How a lake in Turkey may hold secrets to life on Mars

As Nasa's Perseverance rover explores the Red Planet, scientists hunting for signs of ancient life there use data from closer to home

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As Nasa's Perseverance rover explores the surface of Mars, scientists hunting for signs of ancient life on the Red Planet are using data gathered at a lake in south-west Turkey.

Nasa said the minerals and rock deposits at Lake Salda, about 150 kilometres north of Antalya, are the nearest match on Earth to those around the Jezero Crater, where Perseverance landed. The site is believed to have once been flooded with water.

Information gathered from Lake Salda may help the Mars scientists as they search for fossilised traces of microbial life preserved in sediment thought to have been deposited around the delta and the long-vanished lake it once fed.

"Salda will serve as a powerful analogue in which we can learn and interrogate," Thomas Zurbuchen, Nasa associate administrator for science, told Reuters.

A team of American and Turkish planetary scientists carried out research in 2019 on the shorelines of the lake, known as Turkey's Maldives because of its azure water and white shores.

Scientists believed that the sediment around the lake eroded from large mounds that are formed with the help of microbes and are known as microbialites.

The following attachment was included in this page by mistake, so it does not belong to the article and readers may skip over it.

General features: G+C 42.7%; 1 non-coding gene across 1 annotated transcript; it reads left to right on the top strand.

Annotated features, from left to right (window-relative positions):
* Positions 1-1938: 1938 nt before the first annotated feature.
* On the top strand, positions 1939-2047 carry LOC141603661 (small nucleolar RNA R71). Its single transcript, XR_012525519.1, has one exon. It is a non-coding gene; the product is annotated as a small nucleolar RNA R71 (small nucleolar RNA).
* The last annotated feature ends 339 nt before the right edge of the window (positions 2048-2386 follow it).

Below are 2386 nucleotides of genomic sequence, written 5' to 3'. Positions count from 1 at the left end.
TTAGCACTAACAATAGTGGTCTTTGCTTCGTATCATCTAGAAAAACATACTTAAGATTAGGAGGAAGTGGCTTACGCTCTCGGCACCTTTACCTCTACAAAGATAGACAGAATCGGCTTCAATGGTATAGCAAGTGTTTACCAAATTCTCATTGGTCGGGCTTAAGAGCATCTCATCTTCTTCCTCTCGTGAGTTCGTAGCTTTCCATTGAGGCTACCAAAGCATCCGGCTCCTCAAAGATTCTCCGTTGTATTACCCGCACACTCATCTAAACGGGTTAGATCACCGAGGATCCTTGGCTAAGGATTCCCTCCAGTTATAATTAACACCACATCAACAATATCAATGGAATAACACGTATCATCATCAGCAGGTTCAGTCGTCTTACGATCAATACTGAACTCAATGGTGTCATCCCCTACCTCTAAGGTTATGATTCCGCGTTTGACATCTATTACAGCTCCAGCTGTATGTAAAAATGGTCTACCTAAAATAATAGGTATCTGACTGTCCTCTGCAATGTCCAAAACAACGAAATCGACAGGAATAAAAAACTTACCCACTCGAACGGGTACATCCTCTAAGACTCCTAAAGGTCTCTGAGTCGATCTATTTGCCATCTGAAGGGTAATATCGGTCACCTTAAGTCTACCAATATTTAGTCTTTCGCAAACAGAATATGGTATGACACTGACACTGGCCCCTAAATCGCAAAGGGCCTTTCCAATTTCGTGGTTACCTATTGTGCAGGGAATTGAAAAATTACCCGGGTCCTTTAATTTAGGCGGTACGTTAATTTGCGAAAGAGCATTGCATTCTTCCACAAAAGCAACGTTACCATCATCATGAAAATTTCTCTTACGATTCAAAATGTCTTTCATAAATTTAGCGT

The team behind the Perseverance rover, the most advanced astrobiology lab yet flown to another world, wants to find out whether there are microbialites in Jezero Crater.

They will also compare the beach sediments from Salda with carbonate minerals – formed from carbon dioxide and water, a key ingredient for life – detected on the margins of Jezero Crater.

"When we find something at Perseverance we can go back to look at Lake Salda to really look at both processes, [looking at] similarities but equally importantly differences that are really between Perseverance and Lake Salda," Mr Zurbuchen said.

"So we are really glad we have that lake, just because I think it will be with us for a long time."

Samples of rock drilled from Martian soil are to be stored on the surface for eventual retrieval and delivery to Earth by two robotic missions as early as 2031.